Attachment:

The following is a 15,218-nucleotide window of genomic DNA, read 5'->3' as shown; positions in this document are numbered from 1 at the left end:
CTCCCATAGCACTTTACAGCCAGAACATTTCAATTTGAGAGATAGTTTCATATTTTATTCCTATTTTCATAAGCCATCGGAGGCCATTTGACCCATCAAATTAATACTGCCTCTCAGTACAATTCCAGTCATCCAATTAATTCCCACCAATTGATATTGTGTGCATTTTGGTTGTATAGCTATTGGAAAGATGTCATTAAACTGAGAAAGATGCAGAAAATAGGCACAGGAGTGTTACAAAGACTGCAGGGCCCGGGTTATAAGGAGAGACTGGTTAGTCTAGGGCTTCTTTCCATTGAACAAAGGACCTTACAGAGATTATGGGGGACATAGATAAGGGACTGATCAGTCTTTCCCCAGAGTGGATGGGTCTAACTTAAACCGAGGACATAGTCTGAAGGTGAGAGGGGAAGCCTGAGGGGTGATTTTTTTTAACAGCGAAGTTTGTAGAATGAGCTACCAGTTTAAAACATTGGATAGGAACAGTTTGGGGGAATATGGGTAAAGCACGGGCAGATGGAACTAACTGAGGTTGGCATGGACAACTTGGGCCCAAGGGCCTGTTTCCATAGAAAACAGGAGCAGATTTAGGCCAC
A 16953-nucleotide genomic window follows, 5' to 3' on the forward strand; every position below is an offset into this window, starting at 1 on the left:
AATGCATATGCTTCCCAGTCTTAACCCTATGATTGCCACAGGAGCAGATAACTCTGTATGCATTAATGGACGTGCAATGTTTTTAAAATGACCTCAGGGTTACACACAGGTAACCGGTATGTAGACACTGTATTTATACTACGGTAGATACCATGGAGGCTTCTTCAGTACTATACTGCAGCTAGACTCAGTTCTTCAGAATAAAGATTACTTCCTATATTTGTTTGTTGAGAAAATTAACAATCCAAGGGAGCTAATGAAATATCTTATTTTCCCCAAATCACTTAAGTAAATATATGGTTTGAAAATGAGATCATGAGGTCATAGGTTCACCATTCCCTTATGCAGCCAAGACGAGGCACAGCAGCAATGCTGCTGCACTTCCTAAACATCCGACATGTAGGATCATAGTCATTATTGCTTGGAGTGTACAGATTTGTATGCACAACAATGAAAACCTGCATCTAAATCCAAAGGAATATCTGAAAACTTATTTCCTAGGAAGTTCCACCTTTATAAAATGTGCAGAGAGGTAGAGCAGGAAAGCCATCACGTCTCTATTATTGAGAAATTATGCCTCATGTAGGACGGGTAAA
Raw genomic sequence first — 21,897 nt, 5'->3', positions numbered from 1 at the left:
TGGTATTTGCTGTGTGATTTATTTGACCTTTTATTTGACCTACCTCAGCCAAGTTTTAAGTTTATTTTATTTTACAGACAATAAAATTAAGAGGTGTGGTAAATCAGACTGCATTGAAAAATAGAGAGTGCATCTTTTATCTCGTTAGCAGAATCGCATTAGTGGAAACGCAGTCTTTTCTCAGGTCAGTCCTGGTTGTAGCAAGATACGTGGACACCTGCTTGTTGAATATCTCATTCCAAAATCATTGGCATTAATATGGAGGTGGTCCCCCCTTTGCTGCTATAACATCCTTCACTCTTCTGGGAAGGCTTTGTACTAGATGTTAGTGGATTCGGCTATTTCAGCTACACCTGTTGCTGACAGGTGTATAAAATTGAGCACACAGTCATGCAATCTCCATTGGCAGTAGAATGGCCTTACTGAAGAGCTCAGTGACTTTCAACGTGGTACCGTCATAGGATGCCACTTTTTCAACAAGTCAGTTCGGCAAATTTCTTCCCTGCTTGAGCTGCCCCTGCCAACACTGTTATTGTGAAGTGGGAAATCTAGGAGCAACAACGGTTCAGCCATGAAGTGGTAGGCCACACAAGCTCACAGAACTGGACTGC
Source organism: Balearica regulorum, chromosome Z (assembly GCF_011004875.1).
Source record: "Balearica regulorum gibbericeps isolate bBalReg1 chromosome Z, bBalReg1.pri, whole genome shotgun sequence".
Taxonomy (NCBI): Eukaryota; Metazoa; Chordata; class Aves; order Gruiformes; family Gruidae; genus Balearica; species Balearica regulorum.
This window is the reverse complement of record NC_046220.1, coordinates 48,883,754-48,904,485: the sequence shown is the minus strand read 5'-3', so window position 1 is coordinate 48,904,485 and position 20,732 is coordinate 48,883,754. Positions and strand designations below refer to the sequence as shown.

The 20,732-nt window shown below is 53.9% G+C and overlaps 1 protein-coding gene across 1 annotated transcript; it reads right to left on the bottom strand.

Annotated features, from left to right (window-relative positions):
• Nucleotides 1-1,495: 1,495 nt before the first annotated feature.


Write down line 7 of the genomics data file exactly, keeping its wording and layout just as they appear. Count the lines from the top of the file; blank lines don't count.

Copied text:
Source organism: Balearica regulorum, chromosome Z (assembly GCF_011004875.1).